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Allstate Corporation has been asked to immediately report to state insurance regulators all of its participation in “unregulated insurance markets” and its knowledge of any insurance companies that conducted unregulated writing of credit default swaps, in a letter issued yesterday by the New York Insurance Department.

The Department is responding to an opinion article in the April 16, 2009 New York Times by Allstate C.E.O. Tom Wilson. In the op-ed, Mr. Wilson wrote, referring to Allstate, “we played only a small role in unregulated insurance markets….” He also wrote, “The insurance companies that wrote credit default swaps were happy not to be regulated.”

“In New York and in other states, it is illegal for an insurance company to write a credit default swap unless approved by the state insurance regulator under limited conditions. If Allstate broke the law or is aware of any other insurance company that broke the law, Allstate should immediately report that conduct to the appropriate state insurance regulator. I have asked Allstate’s New York companies to report immediately any inappropriate or unregulated use by them of credit default swaps,” Dinallo said.

“I have said for more than a year that credit default swaps should be regulated and that those who write them should be required to hold adequate reserves. But one thing should be clear. While the credit default swap market is not regulated, insurance company use of credit default swaps is. In New York, no insurance company can use credit default swaps except under very specific and limited ways and only with approval,” Dinallo said.

The Allstate opinion article argues for federal regulation of insurance based on a number of inaccurate and misleading statements: that credit default swaps are insurance; that A.I.G. sold credit default swaps as an insurer; and that insurance companies were unregulated in selling credit default swaps. In fact, most credit default swaps are not insurance because most buyers were not insuring something they owned, which is a requirement for insurance. A.I.G. purposely sold huge numbers of credit default swaps through a federally-regulated non-insurance subsidiary because it would not have been allowed to sell swaps with no limits, no controls and no reserves through a state-regulated insurance company. Insurance company sales of credit default swaps are highly regulated and limited.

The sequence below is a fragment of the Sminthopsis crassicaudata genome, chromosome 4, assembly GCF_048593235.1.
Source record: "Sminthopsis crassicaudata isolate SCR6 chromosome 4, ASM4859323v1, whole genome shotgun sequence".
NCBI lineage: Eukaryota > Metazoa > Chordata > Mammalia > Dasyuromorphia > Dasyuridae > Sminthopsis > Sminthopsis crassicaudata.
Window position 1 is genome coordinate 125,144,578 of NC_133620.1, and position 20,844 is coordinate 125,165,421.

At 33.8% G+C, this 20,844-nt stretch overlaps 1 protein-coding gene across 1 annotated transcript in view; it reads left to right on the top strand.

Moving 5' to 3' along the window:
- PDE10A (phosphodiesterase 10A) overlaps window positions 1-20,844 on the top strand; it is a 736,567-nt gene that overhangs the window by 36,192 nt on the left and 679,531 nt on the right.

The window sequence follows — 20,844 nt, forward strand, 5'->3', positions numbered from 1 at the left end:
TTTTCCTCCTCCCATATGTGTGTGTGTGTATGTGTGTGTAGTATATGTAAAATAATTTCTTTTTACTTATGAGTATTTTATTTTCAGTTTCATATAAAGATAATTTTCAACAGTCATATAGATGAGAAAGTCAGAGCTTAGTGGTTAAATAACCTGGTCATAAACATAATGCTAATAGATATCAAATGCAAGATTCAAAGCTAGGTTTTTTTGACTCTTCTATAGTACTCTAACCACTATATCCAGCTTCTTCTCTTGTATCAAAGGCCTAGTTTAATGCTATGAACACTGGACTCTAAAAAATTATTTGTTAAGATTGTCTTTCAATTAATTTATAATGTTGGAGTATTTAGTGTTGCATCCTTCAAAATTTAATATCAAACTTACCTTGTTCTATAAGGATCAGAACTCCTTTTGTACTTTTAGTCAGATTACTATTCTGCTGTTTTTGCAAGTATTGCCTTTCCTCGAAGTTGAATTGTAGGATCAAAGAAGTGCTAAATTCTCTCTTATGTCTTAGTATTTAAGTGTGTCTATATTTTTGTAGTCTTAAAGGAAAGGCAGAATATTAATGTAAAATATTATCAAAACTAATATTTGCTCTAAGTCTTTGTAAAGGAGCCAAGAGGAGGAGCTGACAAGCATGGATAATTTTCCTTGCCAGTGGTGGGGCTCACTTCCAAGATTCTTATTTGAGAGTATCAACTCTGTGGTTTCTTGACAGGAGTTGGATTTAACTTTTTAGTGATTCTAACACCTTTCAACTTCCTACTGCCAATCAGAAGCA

“I am also concerned that the Allstate opinion article makes a number of broad statements that could risk unnecessarily undermining consumer confidence in the insurance industry as a whole. It states that insurance companies wrote credit default swaps and were not regulated and their solvency was not protected. Wilson’s column does not name those companies, leaving consumers to wonder which companies. It says A.I.G. sold credit default swaps as an insurer, suggesting any insurer could do the same, which is not true. It says Allstate itself was involved in unregulated insurance, without defining what that means. The column says insurance contributed to the market failure, but is not clear if it means only credit default swaps or insurance generally. Consumers should know that insurance companies are weathering this crisis better than the rest of financial services and that state regulators are focused on ensuring insurers are solvent and can pay claims. I welcome a principled debate about federal regulation of insurance, but the last thing an insurance executive should be doing now is undercutting consumer confidence,” Dinallo said.


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